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Thursday, January 15, 2009

Article download now available!

Since the public launch of BHL in Feb 2008, the BHL Technical development team has received repeated requests for an interface that would allow users to download a PDF for an individual article within one of the digitized books in BHL. This is actually a fairly challenging task, as previously reported, but with the right technology and a little bit of luck we've devised a solution that is working very well in production and is receiving positive feedback. Here's how it works.

You come across following reference:
Wormald, H. "Variation in the male hop, Humulus lupulus L." The Journal of agricultural science. 7:175-197. 1915.
A quick title search for The Journal of agricultural science shows that it is available through BHL at http://www.biodiversitylibrary.org/bibliography/8643, and that volume 7 is online at http://www.biodiversitylibrary.org/item/35866. Scrolling to page 175, you find Wormald's article.

To download a PDF of this article, hold your mouse over the "Download/About this book" link and click "Select pages to download". From the resulting page, check the boxes next to pages 175 through 197, then click the "Next" button.

From here we ask you to do a little optional data entry by adding the article's title and author(s). We don't require this, but if you take the time to fill out this information we'll hold onto it and index it so that other users will be able to find the article in future searches. In this way your work will benefit the wider community of BHL users.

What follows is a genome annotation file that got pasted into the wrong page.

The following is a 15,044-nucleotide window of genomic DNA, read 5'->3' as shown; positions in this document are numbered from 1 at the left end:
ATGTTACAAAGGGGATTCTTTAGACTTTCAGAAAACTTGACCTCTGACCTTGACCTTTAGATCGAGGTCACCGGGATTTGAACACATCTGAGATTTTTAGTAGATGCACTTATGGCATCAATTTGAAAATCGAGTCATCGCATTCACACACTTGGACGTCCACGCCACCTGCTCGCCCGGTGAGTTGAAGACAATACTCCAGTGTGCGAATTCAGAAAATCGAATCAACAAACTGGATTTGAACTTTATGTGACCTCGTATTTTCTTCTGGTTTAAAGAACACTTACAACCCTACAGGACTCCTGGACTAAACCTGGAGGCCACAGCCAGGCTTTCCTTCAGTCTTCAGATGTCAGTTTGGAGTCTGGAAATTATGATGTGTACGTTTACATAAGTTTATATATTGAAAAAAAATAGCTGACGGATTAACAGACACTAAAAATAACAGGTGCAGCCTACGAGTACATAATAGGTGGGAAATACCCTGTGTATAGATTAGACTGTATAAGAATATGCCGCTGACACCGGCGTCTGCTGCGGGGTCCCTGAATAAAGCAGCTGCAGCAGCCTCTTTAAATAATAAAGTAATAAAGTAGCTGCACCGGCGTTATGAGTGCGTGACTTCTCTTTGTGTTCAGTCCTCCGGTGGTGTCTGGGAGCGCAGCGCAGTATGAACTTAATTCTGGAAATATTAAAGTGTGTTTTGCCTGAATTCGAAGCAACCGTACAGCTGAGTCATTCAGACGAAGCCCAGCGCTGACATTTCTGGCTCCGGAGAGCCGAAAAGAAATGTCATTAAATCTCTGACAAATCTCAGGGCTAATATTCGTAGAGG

After clicking "Submit", your job will get added to our queue and you'll get an e-mail notification that we've received your request. And then the tech-fun begins! We use an open source application called iText to generate the PDF by passing off URLs to the JPEG2000 image for each page, stored on Internet Archive's servers. iText converts that series of pages into a single PDF and writes the file out to BHL servers. Depending on server & network load, and the size of each article, this process can take anywhere from a few seconds to several minutes. Once complete, you'll then receive another e-mail notifying you that your PDF is available for download. For the request above, you would receive the following:
Your PDF generation request has been completed.

The PDF can be downloaded from the following location: http://www.biodiversitylibrary.org/pdf1/000107600035866.pdf.
We include a cover sheet in the PDF that lists value-added information like bibliographic metadata about the title and volume, as well as attribution for the library that contributed the volume and the organization that sponsored its digitization. We also include the OCR text for the article (actually it's a selection you can make when choosing pages to include; the PDF above has the text included).

This feature is in production now, but it's still new and needs refinement, so we encourage users to try it out and provide feedback. We'll continue to improve the functionality based on requests and suggestions from users over time. Please either leave your comments below or submit them to our Feedback form.

Chris Freeland

6 comments:

kehan said...

Great thanks Chris,

Seeing as you're sticking a cover page on the article and it's being generated anyway, would it be too much bother to embed XMP metadata in the article so that reference managing software like Jabref and Papers can parse this information automatically from the article? I know it's a tall order but just to stick it on the radar somewhere.

tompasley said...

Hi Chris,

Good to see content like the exmaple you've given "Journal of Agricultural Science" in the Biodiversity Heritage Library.

A couple of questions:

Cambridge University Press also have an archive of their content which they sell [http://journals.cambridge.org/action/displaySpecialPage?pageId=852]- is this material really out of copyright?

I see that you mention on your site that you'll support openurl linking... [http://www.biodiversitylibrary.org/Tools.aspx] any idea of a timeline, and how do we get to add you items to our knowledgebase so we can implement the linking?

Any further information or an API would be appreciated.

On a related note, I've tried finding information about how to access the information (using a machine API) for Open Content Alliance material, and have found the OAI-PMH interface for the Internet Archive, but can you give an further info on this too?

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